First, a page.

The expression of CD40L and Fas were detected using fluorescein-5-isothiocyanate (FITC)-labeled anti-CD40L, phycoerythrin (PE)-labeled anti-Fas, and PE-Cy5-labeled anti-CD4 monoclonal antibodies (BD PharMingen, San Diego, CA), respectively. The 5×105 cells were incubated with 20 μL antibodies each in the dark for 30 minutes. Then the cells were washed and resuspended in the assay buffer (phosphate-buffered saline, 2% newborn calf serum, and 1% sodium azide) for analysis. The isotype-matched IgG1 was used as negative control. The early stage of apoptosis were detected using Annexin-V staining as described elsewhere.5 The 1×105 cells were stained with 5 μL Annexin V-FITC (BD Pharmingen) and 2.5μL propidium iodide (PI) in the dark for 15 minutes. After incubation, 400 μL of 1×binding buffer were added and apoptosis was analyzed. Untreated cells were used as negative control.
The levels of different cytokines in supernatants after 4- and 24-hour culture, including IL-2, IFN-γ, TNF-α and soluble CD40 ligand (sCD40L), were measured by the respective ELISA kits (Bender, Medsystems Vienna, Austria) according to the manufacturer's instructions. Briefly, supernatant samples were added to plates and incubated for 2 hours. After washes, horseradish peroxidase-linked secondary antibodies specific to the cytokines listed above were added. The substrate solution was added after washing, and color was measured at 450nm using a multiwell plate reader. The concentration of each cytokine was calculated based on the calibration curves.
Data were presented as the mean±standard divergence. Statistical analysis was performed using a SPSS 13.0 software package. The quantitative data were compared using one-way analysis of variance and least significant difference (LSD) method. The correlation among Fas expression, mRNA expression of 4 apoptosis-related genes, and apoptotic rates were measured using linear regression analysis. A p-value<0.05 was considered statistically significant.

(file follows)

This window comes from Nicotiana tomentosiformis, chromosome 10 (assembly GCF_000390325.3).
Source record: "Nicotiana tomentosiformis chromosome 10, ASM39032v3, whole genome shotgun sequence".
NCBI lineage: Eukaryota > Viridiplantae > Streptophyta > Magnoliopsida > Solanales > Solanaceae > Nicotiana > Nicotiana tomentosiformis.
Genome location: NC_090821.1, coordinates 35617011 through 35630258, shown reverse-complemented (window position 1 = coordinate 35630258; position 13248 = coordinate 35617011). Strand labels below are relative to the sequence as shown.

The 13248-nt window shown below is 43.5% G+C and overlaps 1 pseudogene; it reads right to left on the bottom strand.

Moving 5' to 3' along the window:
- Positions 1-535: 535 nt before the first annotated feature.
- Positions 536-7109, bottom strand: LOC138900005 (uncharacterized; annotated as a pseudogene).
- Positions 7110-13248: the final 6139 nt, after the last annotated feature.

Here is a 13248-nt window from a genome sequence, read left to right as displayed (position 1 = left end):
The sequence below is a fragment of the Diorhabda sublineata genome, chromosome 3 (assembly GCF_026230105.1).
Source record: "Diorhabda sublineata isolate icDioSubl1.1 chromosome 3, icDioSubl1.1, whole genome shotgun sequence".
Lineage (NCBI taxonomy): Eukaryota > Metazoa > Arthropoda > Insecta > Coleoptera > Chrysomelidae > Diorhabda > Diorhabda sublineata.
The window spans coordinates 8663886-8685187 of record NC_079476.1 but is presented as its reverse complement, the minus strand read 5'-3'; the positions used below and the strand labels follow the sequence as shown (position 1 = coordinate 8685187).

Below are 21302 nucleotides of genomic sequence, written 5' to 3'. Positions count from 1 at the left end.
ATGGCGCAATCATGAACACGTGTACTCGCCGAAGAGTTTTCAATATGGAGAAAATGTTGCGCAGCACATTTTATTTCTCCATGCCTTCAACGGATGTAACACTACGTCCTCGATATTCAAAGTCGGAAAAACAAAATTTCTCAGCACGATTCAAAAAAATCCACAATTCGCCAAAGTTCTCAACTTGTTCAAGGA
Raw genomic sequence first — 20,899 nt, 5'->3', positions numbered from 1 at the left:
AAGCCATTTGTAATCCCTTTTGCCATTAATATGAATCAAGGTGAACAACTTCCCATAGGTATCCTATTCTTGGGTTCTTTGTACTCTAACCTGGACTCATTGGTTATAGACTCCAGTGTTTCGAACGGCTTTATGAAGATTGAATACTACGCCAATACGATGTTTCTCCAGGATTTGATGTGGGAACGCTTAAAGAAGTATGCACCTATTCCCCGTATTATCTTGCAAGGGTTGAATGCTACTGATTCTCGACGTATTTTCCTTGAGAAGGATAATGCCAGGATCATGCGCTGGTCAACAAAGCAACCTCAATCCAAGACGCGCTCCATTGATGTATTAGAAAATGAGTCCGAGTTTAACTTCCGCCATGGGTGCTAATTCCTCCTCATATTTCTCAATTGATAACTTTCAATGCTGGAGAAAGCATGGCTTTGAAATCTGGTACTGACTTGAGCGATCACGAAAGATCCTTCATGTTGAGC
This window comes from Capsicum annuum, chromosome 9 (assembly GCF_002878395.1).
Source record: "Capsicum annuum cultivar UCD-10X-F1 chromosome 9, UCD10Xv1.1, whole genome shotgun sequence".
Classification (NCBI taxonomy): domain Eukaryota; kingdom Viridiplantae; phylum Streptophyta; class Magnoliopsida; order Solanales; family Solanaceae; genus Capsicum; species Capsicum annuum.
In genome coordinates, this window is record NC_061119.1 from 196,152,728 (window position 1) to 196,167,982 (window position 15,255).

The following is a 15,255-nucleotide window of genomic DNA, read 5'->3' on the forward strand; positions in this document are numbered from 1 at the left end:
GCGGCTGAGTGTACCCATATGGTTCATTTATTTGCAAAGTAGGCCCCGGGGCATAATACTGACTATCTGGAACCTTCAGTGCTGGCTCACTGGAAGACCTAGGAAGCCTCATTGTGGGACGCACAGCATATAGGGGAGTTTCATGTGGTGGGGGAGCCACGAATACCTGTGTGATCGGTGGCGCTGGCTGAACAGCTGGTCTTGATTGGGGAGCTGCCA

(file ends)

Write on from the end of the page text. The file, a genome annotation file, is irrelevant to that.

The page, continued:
In these 15 patients, the average of CIKs after 14–16 days of amplification reached 40–78×108 (median 69.1×108). The purity of CD4+ CIKs or the CD4+ PBMCs isolated by the magnetic separation system was 93.2%±4.7% with vitality higher than 95% based on trypan blue staining.
In order to examine different cytokines secreted by CD4+ CIKs, the supernatants of purified CD4+ CIKs and CD4+ PBMCs were collected after 4- and 24-hour culture in blank serum-free medium X-VIVO 20 without any extrinsic cytokine supplement. The concentrations of IL-2, IFN-γ, TNF-α, and sCD40L were measured. The levels of 4 cytokines dramatically increased in the supernatants of CD4+ CIKs following either 4 or 24 hours of culture. However, the concentrations of IFN-γ and sCD40L were remarkably increased in the supernatants of CD4+ CIKs after 24 hours of culturing compared with CD4+ PBMCs, which increased from 192.82±123.03 and 230.28±127.58, to 2203.79±237.56 and 1934.57±436.99, with p value<0.01, respectively (Table 2).